A B.C. salmon farm operator has announced plans to expand its capacity to mechanically remove sea lice from infested fish.
Cermaq Canada, which holds 25 salmon farm licences in the province, announced in a press release they are investing roughly $14 million in the new mobile technology, built by Sea Farm Innovations (SFI), and a support vessel the company said can treat up to 200 metric tonnes of fish per hour.
“The unit has been designed with fish welfare in mind. We have used this technology at our farms in Chile with good success and we are excited to bring it here to our Canadian operations,” Brock Thomson, innovation director for Cermaq Canada said.
Farmed salmon are brought into the SFI System through an intake pump before travelling to a gravity-controlled flushing chamber where presurized sea water loosens and removes the parasites. The device is similar to the company’s hydrolicer dependent on a tug boat, but distinguishes itself by its portability aboard a fixed vessel.
“The system does a great job of removing lice, while still being gentle on the fish. The short treatment duration — about 0.2 seconds per fish — is also important to note as this creates minimal stress, which also helps to support better welfare for our fish,” Thomson said.
Removed sea lice and eggs will be disposed of on land following treatment.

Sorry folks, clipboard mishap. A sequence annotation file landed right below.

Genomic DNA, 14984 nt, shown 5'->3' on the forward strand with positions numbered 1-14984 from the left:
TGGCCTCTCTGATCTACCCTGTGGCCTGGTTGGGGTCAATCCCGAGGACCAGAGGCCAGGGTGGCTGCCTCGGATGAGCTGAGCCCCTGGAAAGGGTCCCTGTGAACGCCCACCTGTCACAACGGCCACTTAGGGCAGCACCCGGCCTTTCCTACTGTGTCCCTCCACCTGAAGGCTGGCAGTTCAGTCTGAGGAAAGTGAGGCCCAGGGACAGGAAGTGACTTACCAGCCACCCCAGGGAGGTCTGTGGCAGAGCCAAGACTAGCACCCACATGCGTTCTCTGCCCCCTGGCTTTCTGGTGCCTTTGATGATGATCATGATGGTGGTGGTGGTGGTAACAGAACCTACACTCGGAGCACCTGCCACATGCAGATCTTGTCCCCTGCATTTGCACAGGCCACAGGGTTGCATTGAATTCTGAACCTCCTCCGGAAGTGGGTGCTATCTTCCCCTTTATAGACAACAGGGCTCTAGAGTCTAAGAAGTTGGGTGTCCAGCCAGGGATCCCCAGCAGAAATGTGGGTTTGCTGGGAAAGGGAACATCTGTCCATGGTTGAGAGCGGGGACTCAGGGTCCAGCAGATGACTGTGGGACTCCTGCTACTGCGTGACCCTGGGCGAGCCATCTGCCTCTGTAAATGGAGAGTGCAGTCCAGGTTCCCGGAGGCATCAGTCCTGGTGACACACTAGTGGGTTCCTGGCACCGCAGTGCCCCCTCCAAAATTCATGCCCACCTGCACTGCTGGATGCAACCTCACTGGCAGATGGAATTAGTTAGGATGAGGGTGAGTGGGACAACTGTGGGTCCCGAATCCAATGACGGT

Sea lice are naturally occurring in B.C. waters, but farms are known to serve as prolific breeding grounds due to the density of salmon hosts available. A threshold of three parasites per fish will trigger delousing measures, or, as a last resort, a forced harvest before the infestation spreads to migrating juvenile salmon.
Salmon farm operators world wide have increasingly been looking to mechanical systems as sea lice build immunity to drug treatments.
“As a company, we made the global commitment to move to prevention, and non-chemical means of treating for sea lice as our first lines of defense,” David Kiemele, managing director of Cermaq Canada said.
Cermaq expects delivery of the SFI System early next year ahead of juvenile salmon out0migration. It will be deployed in two areas that have become flash points for salmon farm opponents: the Broughton Archipelago, where there are strict monitoring agreements with local First Nations and a possibility of seeing all farms phased out of the area in the next few years; and the Discovery Islands, which lie in the narrow path of a key migration route that was singled out in the 2012 Cohen Commission recommendations for the removal of all open net pens by Sept. 30 this year.